He went looking for his mother’s killer and now they are best friends

Sharlene was murdered in April 1993 by Jason Clark a subject who assaulted her at an ATM in Australia. The man stabbed the 22-year-old woman, orphaning her little-over-a-year-old daughter. The incredible thing is that 29 years later, Clark has become one of the closest friends of Sharlene’s daughter, who now has four babies, is an activist and a writer.

Sharlene’s biological daughter, Mariah Lucas She was only 15 months old when her mother passed away. She remembers hearing stories from her parent growing up about her love of singing and dancing, but never about the circumstances of her death. It was only when she turned 12 that the identity of the murderer was revealed to her. However, she never considered doing anything with that information.

Everything would change when a wisdom tooth extraction operation became complicated, causing an infection and leaving her in a coma. During this period, she swears that she would have had visions of her deceased mother.

“My heart stopped and I saw mom, (was) standing there in the breeze, in a white dress. My hands reached out for her, but she smiled and shook her head. Coming to my senses, I felt peace,” she explained during an interview with “News.com.au”.

Upon awakening, Mariah interpreted the vision as a message asking her to forgive her mother’s killer. Despite her family’s denials, the woman decided to write a five-page letter to Jason, offering him forgiveness and rehabilitation.

A month after Mariah sent the letter, Javier Stauring executive director of Healing Dialogue and Action a charity for homicide victims, wrote to the young woman to offer her a meeting with Jason, who was now eligible for parole. She accepted.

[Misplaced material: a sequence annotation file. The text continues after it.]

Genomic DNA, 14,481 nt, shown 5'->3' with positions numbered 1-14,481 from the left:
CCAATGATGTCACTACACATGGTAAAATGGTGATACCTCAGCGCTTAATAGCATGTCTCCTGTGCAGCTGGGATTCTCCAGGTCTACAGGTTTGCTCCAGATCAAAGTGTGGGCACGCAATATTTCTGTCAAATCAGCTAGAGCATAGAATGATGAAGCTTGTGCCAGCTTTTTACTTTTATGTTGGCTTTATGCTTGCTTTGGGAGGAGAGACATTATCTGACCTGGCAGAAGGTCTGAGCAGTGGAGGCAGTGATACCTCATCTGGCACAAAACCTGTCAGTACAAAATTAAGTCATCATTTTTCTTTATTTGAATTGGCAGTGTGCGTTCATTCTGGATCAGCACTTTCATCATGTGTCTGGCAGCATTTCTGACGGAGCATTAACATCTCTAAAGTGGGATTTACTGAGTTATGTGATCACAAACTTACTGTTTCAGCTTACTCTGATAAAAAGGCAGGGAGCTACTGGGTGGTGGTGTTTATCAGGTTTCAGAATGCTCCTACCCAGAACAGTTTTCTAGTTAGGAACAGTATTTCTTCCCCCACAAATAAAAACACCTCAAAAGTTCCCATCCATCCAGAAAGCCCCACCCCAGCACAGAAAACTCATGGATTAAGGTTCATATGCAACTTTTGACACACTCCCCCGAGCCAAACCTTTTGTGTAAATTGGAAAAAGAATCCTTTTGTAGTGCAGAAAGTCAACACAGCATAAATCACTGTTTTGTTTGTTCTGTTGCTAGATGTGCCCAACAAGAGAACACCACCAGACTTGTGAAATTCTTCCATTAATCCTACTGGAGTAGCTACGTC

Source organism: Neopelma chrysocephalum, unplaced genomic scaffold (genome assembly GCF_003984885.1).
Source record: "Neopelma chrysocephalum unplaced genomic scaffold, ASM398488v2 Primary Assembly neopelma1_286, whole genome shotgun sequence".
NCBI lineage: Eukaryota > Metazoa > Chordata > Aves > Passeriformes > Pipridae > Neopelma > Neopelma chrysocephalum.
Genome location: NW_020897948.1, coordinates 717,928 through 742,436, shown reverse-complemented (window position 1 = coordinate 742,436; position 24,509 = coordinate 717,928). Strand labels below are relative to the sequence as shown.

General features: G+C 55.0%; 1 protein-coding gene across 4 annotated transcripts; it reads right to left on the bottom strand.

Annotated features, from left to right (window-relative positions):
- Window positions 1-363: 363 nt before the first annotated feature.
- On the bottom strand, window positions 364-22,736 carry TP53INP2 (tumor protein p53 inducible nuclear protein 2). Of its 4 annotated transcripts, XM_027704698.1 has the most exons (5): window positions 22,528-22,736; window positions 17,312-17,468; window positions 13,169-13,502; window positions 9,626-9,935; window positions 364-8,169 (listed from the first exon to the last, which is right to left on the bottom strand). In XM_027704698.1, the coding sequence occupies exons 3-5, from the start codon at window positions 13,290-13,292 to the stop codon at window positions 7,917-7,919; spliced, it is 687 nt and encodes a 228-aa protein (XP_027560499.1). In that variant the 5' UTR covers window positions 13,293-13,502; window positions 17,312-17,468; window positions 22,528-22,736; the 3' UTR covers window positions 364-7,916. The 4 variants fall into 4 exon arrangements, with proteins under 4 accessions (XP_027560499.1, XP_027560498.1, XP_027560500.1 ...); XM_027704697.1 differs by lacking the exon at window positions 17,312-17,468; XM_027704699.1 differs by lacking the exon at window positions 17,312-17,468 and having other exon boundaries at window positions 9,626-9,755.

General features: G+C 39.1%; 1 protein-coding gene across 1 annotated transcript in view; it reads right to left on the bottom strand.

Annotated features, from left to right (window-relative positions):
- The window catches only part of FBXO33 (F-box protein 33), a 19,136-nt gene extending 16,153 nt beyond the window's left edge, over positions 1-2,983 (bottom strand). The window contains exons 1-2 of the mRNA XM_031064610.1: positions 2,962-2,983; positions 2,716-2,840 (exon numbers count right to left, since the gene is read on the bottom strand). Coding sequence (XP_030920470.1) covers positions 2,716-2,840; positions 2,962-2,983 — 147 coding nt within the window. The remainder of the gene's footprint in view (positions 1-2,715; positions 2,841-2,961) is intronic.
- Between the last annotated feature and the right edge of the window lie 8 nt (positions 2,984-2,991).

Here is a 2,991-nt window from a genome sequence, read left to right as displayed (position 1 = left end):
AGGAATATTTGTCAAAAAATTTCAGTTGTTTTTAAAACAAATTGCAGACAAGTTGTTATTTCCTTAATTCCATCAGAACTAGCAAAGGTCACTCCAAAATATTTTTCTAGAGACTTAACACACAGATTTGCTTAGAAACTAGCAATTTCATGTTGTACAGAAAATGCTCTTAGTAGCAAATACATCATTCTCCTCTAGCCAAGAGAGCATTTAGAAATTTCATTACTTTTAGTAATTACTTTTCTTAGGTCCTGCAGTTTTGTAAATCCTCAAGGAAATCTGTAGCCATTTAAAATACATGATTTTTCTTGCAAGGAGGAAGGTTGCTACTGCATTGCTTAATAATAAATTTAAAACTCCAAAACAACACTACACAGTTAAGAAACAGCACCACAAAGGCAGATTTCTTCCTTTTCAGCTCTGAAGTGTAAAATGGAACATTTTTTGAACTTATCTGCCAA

“He was sitting in a chair shaking and breathing heavily, with tears in his eyes,” Mariah described. “All my nerves disappeared. Without even thinking about it, I walked over to him and we hugged,” she continued.

The woman talked to Jason about the reasons behind the murder. Along that line, she listened as he recounted how drug use and desperation had turned him into the empty shell of a functional person.

After the meeting, which lasted approximately three hours, they both went to dinner and, a week later, they met with Mariah’s children who were six, four and two years old. Jason remembers her saying the following to him: “You will meet Mom’s grandchildren. She never had that opportunity.”

The minors received no explanation as to who Jason was. They only told them that he was responsible for the grandmother not being present to see them grow up.

According to Mariah, year after year, the friendship between the two has grown.

Mariah is currently working with charities on prison reform. “I really appreciate my friendship with Jason. Through him, I learned the incredible healing power of forgiveness,” she states.